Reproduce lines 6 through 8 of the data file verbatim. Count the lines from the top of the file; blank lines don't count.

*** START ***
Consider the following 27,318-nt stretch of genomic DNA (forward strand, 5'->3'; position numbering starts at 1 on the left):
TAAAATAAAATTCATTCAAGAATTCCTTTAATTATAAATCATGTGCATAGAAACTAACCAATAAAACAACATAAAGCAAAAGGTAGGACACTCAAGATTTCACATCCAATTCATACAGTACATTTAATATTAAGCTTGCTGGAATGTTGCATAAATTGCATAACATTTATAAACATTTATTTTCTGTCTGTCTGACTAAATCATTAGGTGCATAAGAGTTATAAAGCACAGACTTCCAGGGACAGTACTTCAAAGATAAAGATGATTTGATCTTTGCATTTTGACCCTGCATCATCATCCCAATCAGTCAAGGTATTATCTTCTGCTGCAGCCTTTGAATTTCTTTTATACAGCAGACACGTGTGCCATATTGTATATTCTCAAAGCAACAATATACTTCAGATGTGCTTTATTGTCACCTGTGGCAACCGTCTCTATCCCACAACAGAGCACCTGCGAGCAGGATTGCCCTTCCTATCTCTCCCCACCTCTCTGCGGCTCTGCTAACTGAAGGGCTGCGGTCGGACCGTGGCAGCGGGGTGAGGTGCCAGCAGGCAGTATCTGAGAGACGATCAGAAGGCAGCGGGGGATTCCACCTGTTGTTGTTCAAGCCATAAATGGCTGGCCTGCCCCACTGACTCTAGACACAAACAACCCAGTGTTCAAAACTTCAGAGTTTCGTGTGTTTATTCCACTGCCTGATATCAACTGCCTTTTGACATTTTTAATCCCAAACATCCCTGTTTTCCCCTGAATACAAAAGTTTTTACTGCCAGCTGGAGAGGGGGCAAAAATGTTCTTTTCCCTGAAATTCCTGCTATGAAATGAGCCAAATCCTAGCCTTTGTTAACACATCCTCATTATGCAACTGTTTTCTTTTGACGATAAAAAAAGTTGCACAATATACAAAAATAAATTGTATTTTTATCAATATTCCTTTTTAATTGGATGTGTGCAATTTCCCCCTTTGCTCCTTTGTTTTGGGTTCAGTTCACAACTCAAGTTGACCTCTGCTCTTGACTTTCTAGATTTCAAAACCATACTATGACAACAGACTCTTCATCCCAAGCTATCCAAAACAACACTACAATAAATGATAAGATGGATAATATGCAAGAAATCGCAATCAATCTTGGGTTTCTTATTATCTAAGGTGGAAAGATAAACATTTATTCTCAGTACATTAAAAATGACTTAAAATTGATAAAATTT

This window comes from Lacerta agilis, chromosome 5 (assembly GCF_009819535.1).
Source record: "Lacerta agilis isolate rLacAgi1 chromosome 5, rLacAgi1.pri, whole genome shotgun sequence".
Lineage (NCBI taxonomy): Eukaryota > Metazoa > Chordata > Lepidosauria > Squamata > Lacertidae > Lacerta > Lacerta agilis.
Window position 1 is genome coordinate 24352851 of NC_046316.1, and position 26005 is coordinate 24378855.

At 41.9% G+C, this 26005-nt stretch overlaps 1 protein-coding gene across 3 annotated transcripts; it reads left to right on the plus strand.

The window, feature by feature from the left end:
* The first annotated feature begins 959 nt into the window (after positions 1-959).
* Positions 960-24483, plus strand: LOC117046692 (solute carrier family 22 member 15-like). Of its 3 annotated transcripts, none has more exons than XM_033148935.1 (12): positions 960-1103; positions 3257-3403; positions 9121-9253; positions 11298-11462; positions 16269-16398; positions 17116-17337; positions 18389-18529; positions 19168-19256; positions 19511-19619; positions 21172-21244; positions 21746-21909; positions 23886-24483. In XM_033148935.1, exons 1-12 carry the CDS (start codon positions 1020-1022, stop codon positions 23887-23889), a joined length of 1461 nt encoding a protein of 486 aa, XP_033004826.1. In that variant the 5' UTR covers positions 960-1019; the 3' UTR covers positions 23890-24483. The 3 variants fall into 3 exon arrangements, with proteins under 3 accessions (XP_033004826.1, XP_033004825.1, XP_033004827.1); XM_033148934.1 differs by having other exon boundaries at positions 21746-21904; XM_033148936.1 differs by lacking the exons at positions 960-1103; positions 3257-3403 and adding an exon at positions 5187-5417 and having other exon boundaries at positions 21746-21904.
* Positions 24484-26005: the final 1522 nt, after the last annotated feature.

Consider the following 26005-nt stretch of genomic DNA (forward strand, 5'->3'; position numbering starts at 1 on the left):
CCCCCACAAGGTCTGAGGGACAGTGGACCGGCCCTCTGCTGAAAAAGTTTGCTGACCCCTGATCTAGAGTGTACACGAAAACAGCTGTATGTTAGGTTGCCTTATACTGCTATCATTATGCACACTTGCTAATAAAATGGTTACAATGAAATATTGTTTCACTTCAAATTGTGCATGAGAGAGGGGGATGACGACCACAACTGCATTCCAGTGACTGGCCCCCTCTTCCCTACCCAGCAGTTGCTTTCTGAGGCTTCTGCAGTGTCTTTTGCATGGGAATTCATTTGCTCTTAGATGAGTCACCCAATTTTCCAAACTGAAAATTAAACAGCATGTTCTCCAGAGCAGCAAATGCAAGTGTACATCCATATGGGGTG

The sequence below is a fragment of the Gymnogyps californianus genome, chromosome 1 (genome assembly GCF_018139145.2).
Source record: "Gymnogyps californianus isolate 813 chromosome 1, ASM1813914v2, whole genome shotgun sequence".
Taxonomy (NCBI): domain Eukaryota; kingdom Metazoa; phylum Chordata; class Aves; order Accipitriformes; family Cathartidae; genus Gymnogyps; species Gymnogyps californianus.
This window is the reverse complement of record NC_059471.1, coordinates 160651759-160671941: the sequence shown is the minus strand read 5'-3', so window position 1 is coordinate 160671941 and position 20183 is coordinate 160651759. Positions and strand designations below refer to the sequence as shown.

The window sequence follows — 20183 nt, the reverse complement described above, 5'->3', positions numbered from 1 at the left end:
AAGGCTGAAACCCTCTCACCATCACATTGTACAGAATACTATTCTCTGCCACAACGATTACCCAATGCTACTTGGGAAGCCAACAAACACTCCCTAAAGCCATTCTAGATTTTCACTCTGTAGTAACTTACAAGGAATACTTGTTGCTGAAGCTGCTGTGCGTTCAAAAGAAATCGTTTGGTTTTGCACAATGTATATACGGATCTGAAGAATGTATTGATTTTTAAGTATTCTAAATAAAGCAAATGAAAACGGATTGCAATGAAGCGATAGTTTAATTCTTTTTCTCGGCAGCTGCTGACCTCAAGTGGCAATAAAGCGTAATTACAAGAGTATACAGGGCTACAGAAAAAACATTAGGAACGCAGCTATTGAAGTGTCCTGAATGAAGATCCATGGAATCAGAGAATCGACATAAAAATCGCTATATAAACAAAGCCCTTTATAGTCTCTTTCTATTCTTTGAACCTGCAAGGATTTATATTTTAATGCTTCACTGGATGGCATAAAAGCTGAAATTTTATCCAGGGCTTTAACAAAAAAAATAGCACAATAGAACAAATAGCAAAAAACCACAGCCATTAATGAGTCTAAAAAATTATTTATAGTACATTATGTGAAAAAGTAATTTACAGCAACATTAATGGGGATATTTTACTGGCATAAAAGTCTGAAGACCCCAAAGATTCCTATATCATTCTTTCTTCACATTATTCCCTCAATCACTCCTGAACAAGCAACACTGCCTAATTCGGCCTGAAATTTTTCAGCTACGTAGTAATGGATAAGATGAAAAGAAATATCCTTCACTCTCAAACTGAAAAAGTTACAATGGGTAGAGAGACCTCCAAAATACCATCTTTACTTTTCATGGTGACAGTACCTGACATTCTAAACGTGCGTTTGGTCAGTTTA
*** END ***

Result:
Window position 1 is genome coordinate 24352851 of NC_046316.1, and position 26005 is coordinate 24378855.

At 41.9% G+C, this 26005-nt stretch overlaps 1 protein-coding gene across 3 annotated transcripts; it reads left to right on the plus strand.

The window, feature by feature from the left end: